Throughout the World Cup we’re looking at how Palace players past and present have fared for their countries. Here, we look back at Mamadou Sakho’s only two international goals, which proved hugely crucial for Les Bleus.
Back in November 2013, the whole of France were looking for a hero. Trailing 2-0 to Ukraine after the first leg of the World Cup qualification play-off, Didier Deschamps packed his team with firepower in a seemingly futile attempt to become the first European side to produce that kind of comeback to reach the finals.
The nation looked to the likes of Karim Benzema, Franck Ribery, Olivier Giroud and Paul Pogba to write their name into the history books. Instead, their saviour would be a man who had only scored nine competitive goals before this memorable night at the Stade de France.
"As soon as that first leg was over I started to prepare myself for the second match," Sakho said afterwards in an interview with The Guardian. "It was inconceivable to me that France were not going to go to a World Cup so I deliberately did not listen to any of the criticism. No-one in France believed that we were going to do it but we were confident we would make history.
“It's funny, I had this feeling I was going to score. I was absolutely certain. The night before the game we were all having dinner and I said to Moussa Sissoko, 'I'm telling you, I'm going to score tomorrow. I will score.' It wasn't a case of me being conceited; I was just so determined for it to happen.”
It took just 22 minutes for the centre-back’s prophesy to come true when he tucked home the rebound after a Ribery shot was saved. 12 minutes later Yohan Cabaye’s shot deflected into the path of Benzema to equalise, but with extra-time looming, Les Bleus managed to punch their World Cup ticket with 18 minutes to go.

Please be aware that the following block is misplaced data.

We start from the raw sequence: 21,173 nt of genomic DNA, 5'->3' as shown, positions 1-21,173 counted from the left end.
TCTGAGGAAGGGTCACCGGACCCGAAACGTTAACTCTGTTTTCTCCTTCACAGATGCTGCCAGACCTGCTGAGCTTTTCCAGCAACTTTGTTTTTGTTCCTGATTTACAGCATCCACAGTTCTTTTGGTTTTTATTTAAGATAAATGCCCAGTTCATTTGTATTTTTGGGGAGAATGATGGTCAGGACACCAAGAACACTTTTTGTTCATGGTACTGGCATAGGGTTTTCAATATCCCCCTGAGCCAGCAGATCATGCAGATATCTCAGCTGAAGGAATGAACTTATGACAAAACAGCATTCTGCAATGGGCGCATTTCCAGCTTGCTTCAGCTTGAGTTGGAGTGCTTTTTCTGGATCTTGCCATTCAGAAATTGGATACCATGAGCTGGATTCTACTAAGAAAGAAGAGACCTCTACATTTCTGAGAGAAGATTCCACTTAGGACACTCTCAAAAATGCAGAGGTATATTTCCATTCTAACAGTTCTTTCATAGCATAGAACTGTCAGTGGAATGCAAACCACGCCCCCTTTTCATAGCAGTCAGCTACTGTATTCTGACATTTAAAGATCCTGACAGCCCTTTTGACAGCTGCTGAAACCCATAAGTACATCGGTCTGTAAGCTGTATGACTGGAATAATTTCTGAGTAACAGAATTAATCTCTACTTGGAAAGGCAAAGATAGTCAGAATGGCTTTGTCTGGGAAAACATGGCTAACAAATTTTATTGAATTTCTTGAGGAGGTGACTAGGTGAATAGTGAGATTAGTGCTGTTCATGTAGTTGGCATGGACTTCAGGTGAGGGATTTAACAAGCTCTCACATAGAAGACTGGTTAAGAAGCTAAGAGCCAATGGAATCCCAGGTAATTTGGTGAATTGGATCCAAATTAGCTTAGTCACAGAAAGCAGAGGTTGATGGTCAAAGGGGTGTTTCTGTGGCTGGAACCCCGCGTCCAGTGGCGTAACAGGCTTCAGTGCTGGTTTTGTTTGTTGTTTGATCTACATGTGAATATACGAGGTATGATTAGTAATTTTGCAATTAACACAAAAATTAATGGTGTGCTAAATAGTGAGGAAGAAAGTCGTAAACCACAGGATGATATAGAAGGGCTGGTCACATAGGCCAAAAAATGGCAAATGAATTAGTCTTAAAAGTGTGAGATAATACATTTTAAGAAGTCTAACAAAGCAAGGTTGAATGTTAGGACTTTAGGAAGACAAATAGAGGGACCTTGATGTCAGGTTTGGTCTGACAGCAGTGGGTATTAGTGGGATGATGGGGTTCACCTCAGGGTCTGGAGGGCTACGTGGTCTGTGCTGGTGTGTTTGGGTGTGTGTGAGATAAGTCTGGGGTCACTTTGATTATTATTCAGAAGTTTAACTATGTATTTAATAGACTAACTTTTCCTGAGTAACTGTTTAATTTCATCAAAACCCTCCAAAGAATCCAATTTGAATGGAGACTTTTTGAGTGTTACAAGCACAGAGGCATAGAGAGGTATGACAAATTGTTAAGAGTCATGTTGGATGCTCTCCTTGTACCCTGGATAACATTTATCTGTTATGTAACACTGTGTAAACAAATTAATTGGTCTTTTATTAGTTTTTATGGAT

Once again, it was a drilled Ribery cross-shot that did the damage, and from close-range Sakho got the faintest touch off his knee to divert the ball home and register the first brace of his career.
"It was the biggest game of my life and the biggest day of my career so far," Sakho reflected. "When you play for a club you know you are representing the supporters but when you are playing for an entire nation, the entire population, in a World Cup qualifier, you know it is as big as it can get really.
“After scoring the second, I allowed myself a second to reflect. I was very, very proud but just for one second I had thoughts of my father running through my head. He is no longer with us. I thought 'how proud you would be of me right now'.
“I said afterwards that I wasn't a hero. The hero on Tuesday was the team itself. Everyone was a hero because we all gave our very best.”
At the tournament, Sakho and Cabaye helped France reach the quarter-finals before they were beaten by eventual winners Germany. After narrowly missing out on Russia this time around, Sakho’s memories of his finest night in the famous blue shirt will be a driving force to spur him on to return to the international fold, and an opportunity to create more history.